FarmLead Breakfast Brief
Tuesday, May 2nd, 2017
“It’s very easy to lose track of the environment around you, to lose touch with the present.”
– Doug Aitken (US artist)
At 6:50 AM CDT in the North American futures markets (*not cash prices*):
(all prices in dollars per bushel unless otherwise indicated)
$1 USD = $1.3663 CAD, $1 CAD = $0.7319 USD)
July Corn: -1.5¢ (-0.4%) to $3.76 USD or $5.137 CAD
July Soybeans: +6.3¢ (+0.65%) to $9.765 USD or $13.342 CAD
July Soybean Meal (per short ton): +$1 (+0.3%) to $319.60 USD or $436.67 CAD
July Soybean Oil (cents per lbs): +0.19¢ (+0.6%) to 32.35¢ USD or 44.20¢ CAD
July Oats: -0.3¢ (-0.1%) to $2.393 USD or $3.269 CAD
July Wheat (Chicago): +2.3¢ (+0.5%) to $4.583 USD or $6.261 CAD
July Wheat (Kansas City): +5.3¢ (+1.1%) to $4.75 USD or $6.49 CAD
July Wheat (Minneapolis): +2.8¢ (+0.5%) to $5.655 USD or $7.726 CAD
July Canola: +4.3¢/bu / +$1.90/MT (+0.35%) to $8.655/bu / $378.76/MT USD or $11.6737/bu / $517.50/MT CAD
Yesterday’s Winnipeg ICE Close
July Barley: unchanged at $2.199 USD or $3.005 CAD
July Milling Wheat: +10.9¢ (+1.65%) to $4.88 USD or $6.668 CAD
Back on Track?
Grain futures this morning are still mostly in the green as the market continues to try to digest this past weekend’s weather and what sort of impact it will have on production. Wheat prices haven taken the pictures and weather reports in stride as it’s already been estimated that 100M bushels could have been lost, albeit many analysts are already discounting that number, saying it’s too high. As is usually the case, when a one-off / surprising event like this happens, the extremist views are shown and so the photos/news of devastated crops (and don’t get me wrong, it is devastating) are taken as gospel, with many thinking that’s where it must be everywhere. However, the shot of moisture will be a good thing for more than a few areas in the Southern Plains. Needless to say though, the price of wheat does warrant a move higher after an event like this and it might just the hiccup to help prices get back on track to profitable levels. Nevertheless, we’re just questioning what value will the market now justify given the supply that’s still out there and how much of the short position will get covered to help rally things? As such, we remind one of grain marketing mantras: “sell on the rumour, profit on the fact.”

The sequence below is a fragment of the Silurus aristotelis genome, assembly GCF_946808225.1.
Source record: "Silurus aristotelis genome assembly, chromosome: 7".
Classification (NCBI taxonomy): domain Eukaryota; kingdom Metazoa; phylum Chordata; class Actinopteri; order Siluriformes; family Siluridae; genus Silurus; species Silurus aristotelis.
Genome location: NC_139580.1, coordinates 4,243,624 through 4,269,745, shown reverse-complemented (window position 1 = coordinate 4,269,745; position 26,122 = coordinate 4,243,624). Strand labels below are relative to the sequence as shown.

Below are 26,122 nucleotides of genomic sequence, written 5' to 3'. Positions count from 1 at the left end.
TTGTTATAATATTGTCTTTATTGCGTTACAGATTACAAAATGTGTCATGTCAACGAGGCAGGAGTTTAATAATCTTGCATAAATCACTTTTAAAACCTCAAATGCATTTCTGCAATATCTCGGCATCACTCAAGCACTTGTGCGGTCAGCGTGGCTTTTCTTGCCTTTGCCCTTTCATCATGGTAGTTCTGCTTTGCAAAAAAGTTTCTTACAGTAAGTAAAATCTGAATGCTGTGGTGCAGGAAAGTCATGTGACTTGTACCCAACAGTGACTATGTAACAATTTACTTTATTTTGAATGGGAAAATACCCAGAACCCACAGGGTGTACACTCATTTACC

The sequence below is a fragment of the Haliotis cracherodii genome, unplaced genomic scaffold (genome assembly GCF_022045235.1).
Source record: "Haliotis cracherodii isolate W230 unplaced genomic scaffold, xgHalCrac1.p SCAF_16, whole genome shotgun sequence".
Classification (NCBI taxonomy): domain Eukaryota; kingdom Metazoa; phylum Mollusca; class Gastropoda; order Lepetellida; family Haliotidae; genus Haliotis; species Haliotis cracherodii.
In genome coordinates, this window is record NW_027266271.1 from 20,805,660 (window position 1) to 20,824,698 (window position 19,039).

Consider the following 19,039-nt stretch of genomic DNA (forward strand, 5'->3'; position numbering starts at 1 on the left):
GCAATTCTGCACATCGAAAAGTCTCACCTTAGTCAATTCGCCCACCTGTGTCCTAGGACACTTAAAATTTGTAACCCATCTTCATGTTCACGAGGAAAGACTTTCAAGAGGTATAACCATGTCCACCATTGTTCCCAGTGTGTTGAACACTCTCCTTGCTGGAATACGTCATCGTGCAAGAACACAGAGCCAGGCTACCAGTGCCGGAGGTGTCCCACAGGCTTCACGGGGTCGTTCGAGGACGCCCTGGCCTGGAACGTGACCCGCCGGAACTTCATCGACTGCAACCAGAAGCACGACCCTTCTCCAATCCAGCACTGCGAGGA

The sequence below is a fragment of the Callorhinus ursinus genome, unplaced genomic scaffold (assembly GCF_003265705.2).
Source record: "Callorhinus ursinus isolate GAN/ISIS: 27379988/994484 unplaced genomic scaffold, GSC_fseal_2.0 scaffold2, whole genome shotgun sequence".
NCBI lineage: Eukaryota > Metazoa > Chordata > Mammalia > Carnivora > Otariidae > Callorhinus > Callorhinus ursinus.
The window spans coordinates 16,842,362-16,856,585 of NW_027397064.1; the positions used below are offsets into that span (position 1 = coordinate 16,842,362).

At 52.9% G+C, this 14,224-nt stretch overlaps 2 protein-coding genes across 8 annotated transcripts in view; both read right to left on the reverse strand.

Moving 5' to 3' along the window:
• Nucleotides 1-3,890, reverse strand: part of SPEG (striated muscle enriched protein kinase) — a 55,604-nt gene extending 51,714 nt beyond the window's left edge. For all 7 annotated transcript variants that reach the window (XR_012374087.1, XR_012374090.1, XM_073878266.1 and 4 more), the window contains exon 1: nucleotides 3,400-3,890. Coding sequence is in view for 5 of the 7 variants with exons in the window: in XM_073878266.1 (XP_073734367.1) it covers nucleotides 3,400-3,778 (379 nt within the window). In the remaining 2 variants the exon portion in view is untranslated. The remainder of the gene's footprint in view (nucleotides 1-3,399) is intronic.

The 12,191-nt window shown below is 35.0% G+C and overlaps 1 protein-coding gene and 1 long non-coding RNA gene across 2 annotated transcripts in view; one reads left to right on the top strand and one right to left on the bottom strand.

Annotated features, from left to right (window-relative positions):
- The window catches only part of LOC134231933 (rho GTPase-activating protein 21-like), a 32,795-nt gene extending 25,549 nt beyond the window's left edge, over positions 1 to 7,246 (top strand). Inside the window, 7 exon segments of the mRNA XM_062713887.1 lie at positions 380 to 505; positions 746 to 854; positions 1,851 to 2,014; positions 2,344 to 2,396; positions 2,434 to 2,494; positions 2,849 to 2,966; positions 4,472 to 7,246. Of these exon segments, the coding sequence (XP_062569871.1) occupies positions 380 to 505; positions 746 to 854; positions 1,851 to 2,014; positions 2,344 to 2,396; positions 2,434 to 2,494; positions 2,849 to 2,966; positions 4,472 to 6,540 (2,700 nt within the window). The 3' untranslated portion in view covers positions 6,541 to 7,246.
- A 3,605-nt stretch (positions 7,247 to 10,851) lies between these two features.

Speaking of weather, it’s easy to confirm that the dry season has started in Brazil as rains continue to get pushed north into jungle areas and away from the crops. This is usual for this time of year but the southern Brazilian areas are still fairly dry from last year but should get a drink later in the week. AgResource reminds us the Brazilian soybean export commitments are tracking about 4% ahead of where they were a year ago with 32.86M tonnes contracted thus far (or about 52% of the U.S.D.A.’s current total year forecast). This being said, with the May W.A.S.D.E. giving us 2017/18 global crop production forecasts, there’s some bearish sentiment out there for what will be shown for soybeans and where prices could head over the next 4.5 weeks of May.
Yesterday’s crop progress report from the U.S.D.A. showed us that 34% of the American crop is now planted, matching the 5-year average but still a bit behind last year’s solid pace of 43% planted by the last weekend of April. Significant progress was seen in Illinois (+29 points to 63% versus 63% a year ago & the 5-year average of 47%), Indiana (+30 points to 45% done versus 26% and 27%), Ohio (+33 to 42% versus 21% and 24%) whereas Iowa is a bit behind (28% versus 55% a year ago and 35% 5-year average). For soybeans, Illinois, Indiana, and Ohio were the big 3 movers last week with completed planting (versus last year & the 5-year average) now at 13% (8%, 6%), 16% (5%, 8%), and 14% (4%, 5%) respectively. . In terms of spring cereals planted (versus last year & the 5-year pace), things are still behind schedule with 31% of spring wheat in (52%, 46%), 32% of barley seeded (55%, 53%), and 47% of U.S. oats acres now planted (54%, 50%).
With 76% of Oklahoma’s and 44% of the Kansas’ winter wheat crops headed, this past weekend’s weather won’t do a lot of favours to anyone, which means, the U.S. winter wheat crop’s national rating of 54% good-to-excellent is a worthless number and sure to change next week. While we know that there was devastating weather, a lot of the snow has melted off in a lot places, including northwestern Kansas (before and after photos). We’ll likely learn more about the damage this week as the Wheat Quality Council’s annual hard red winter wheat crop tour starts today. Further, as mentioned above, the Eastern Cornbelt is ahead of its normal planting pace, so the rain this week could potentially help the recently seeded fields, although given the amount of precipitation that has fallen already, there’s definitely a higher risk of flooding in some areas. That will intuitively mean replanting on more than a few fields, setting back those % planted numbers back a bit. Conversely, some drier weather in the western half of the Midwest could help get those states back on track in terms of progress in the field.
COMMODITY TRADING INVOLVES RISK AND MAY NOT BE SUITABLE FOR ALL RECIPIENTS OF THIS POST. Neither the information presented, nor any opinions expressed, constitutes a solicitation for the purchase or sale of any commodities. The thoughts expressed in this email and basic data from which they are derived are believed to be reliable, but cannot be guaranteed due to uncertainty about future events and complexities surrounding commodity markets. Those acting on the information are responsible for their own actions.